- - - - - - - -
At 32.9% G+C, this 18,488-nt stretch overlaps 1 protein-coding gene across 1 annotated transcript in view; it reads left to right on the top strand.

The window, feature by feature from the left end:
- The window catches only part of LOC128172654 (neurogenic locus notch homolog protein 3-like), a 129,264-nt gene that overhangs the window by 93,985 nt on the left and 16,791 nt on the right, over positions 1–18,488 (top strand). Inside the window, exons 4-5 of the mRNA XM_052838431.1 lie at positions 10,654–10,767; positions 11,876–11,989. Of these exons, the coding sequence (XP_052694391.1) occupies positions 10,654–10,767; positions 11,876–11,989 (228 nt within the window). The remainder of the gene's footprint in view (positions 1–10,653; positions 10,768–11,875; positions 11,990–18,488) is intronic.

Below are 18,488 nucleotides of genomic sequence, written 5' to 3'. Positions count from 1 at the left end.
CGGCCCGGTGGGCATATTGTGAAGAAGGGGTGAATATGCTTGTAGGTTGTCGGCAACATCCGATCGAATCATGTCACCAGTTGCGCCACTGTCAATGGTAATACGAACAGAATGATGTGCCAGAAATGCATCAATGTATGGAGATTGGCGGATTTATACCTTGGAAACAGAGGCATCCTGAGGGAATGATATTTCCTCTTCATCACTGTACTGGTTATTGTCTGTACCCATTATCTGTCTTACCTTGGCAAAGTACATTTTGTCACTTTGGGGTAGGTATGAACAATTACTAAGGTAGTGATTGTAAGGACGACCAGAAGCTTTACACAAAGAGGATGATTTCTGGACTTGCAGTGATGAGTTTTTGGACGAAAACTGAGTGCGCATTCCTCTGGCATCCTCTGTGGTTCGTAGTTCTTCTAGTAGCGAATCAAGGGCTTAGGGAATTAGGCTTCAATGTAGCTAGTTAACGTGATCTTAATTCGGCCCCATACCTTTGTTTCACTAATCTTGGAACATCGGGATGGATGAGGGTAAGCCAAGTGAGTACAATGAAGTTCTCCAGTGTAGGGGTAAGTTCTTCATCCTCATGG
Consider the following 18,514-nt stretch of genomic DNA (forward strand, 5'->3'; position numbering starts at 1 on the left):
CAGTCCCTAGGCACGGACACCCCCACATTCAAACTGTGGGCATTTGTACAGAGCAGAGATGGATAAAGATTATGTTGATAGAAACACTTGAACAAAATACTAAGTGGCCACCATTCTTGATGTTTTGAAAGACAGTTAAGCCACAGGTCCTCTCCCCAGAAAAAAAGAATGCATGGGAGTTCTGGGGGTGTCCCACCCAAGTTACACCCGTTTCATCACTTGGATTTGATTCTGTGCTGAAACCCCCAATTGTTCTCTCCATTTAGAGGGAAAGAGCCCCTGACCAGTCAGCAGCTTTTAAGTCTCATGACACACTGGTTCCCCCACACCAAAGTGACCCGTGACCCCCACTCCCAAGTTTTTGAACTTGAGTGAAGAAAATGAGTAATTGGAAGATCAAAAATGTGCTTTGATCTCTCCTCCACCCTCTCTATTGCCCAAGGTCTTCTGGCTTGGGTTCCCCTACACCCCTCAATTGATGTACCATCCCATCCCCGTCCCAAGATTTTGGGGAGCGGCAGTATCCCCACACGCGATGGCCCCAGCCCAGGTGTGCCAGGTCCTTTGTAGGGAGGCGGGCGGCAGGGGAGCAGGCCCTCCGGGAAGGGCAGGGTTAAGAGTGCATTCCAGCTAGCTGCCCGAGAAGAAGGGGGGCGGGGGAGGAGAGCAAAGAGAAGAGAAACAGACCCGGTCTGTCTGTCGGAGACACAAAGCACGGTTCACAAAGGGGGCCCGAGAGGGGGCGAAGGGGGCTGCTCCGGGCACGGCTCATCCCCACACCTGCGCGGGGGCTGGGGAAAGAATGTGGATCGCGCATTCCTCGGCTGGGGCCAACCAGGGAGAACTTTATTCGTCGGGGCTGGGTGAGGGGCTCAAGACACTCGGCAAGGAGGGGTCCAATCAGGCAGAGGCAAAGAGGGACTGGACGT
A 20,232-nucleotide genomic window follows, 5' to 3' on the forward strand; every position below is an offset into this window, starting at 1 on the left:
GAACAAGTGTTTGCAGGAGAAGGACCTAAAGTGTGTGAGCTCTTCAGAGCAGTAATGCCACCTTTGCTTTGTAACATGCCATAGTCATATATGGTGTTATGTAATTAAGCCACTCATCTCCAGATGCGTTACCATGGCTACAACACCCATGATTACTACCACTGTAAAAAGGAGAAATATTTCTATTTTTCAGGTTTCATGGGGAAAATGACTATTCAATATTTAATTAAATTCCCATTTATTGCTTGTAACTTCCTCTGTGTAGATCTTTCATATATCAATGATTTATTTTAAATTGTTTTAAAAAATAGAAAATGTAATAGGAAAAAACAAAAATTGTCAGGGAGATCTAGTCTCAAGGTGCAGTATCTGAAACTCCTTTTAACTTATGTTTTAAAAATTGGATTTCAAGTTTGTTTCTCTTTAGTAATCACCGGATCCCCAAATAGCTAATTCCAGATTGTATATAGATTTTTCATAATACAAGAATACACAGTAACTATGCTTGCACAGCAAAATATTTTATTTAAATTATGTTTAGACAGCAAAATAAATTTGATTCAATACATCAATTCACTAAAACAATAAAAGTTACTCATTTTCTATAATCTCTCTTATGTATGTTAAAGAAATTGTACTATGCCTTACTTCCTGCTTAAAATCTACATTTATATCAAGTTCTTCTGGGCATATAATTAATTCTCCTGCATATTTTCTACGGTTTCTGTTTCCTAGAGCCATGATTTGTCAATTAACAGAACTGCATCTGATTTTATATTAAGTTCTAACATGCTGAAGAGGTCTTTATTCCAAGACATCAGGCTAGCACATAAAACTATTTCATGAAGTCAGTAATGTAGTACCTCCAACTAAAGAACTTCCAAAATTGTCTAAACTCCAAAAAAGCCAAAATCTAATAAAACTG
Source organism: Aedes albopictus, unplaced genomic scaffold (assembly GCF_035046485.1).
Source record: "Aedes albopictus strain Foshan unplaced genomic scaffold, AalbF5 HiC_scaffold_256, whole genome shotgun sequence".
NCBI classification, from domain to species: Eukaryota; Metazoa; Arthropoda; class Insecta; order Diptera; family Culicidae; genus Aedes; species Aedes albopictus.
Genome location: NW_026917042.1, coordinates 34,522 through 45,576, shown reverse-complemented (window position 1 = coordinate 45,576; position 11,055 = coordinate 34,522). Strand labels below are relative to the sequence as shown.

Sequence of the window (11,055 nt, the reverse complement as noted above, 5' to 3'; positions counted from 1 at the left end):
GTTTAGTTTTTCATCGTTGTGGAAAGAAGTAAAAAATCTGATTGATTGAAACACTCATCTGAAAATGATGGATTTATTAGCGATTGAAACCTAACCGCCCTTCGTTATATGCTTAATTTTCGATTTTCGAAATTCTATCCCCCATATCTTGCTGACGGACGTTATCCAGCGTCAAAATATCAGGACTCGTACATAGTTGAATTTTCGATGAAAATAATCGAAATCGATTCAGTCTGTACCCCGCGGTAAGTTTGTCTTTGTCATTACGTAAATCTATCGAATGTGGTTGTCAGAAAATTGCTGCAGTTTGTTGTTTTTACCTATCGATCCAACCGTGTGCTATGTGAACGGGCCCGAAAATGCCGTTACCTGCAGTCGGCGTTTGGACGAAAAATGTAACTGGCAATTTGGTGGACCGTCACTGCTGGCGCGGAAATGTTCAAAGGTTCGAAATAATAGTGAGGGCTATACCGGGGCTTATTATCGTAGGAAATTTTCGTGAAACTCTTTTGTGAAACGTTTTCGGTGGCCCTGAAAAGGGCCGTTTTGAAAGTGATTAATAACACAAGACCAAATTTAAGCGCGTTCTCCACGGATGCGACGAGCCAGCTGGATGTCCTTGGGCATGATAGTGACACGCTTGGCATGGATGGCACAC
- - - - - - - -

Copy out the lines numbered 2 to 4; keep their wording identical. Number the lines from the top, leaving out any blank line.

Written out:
The window, feature by feature from the left end:
- The window catches only part of LOC128172654 (neurogenic locus notch homolog protein 3-like), a 129,264-nt gene that overhangs the window by 93,985 nt on the left and 16,791 nt on the right, over positions 1–18,488 (top strand). Inside the window, exons 4-5 of the mRNA XM_052838431.1 lie at positions 10,654–10,767; positions 11,876–11,989. Of these exons, the coding sequence (XP_052694391.1) occupies positions 10,654–10,767; positions 11,876–11,989 (228 nt within the window). The remainder of the gene's footprint in view (positions 1–10,653; positions 10,768–11,875; positions 11,990–18,488) is intronic.

Below are 18,488 nucleotides of genomic sequence, written 5' to 3'. Positions count from 1 at the left end.